12. Hill SJ; Briddon SJ, Kellam B. Improvements in High Content Screening. WO2006032926 (priority date 24/09/04)

Details of the impact

Fluorescent ligand technologies developed at the University of Nottingham have been commercialised through the spin-out company CellAura. Distributer agreements have made these ligands globally available, enabling industry to gain new insights into receptor ligand interactions. In addition, the use of fluorescent ligands allows for faster, more cost-effective screening studies that negate the need for radio-labelling, making ligand binding studies safer and reducing the associated environmental impact.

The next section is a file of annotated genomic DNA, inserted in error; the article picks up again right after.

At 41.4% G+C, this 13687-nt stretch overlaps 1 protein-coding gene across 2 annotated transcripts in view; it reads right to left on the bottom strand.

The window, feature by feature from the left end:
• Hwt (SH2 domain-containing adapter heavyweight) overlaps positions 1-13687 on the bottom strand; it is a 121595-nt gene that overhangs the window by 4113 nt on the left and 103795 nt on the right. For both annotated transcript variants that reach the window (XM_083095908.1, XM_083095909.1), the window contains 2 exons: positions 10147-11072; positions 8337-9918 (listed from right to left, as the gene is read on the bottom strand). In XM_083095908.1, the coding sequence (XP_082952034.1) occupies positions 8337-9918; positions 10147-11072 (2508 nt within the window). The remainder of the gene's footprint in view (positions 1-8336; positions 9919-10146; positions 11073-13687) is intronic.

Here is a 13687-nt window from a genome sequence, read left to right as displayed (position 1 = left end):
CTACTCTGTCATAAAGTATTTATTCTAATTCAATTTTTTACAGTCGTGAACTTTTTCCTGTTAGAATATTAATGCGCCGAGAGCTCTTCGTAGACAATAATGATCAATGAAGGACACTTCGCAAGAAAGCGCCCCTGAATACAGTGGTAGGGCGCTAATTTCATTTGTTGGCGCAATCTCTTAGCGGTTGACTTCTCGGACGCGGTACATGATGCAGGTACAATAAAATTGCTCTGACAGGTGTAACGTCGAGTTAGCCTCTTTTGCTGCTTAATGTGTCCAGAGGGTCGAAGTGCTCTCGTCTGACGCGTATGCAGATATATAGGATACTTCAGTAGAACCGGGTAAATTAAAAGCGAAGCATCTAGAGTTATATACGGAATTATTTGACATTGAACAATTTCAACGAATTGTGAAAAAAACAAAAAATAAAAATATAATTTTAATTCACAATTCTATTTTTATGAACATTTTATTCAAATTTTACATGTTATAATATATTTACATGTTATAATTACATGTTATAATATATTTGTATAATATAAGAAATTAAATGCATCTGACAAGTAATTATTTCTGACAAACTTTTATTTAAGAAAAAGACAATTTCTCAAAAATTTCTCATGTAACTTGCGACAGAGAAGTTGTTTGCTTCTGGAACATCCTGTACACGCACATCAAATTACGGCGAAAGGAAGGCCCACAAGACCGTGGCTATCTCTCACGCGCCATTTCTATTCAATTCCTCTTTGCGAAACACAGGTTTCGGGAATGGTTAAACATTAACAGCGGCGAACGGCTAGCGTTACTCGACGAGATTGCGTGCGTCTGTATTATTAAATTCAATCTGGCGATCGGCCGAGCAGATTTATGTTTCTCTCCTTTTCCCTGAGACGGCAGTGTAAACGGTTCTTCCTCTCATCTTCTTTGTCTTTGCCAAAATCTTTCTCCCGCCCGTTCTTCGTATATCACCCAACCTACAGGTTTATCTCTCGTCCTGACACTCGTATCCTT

The initial publication in the Proceedings of the National Academy of Sciences (1) described for the first time a pharmacologically-validated fluorescent ligand for a GPCR and the application of FCS to the study of non-peptide GPCR ligands in membrane micro-domains of single living cells. This work and the patents (11,12) that were filed before this publication formed the basis for the establishment of the spin-out company CellAura Technologies Ltd in 2004. CellAura, based at Nottingham BioCity, began trading in 2006 and has subsequently received investment funds of £1.8M (a). Since 2008, CellAura have maintained a workforce up to 7 FT and 4 PT staff (a).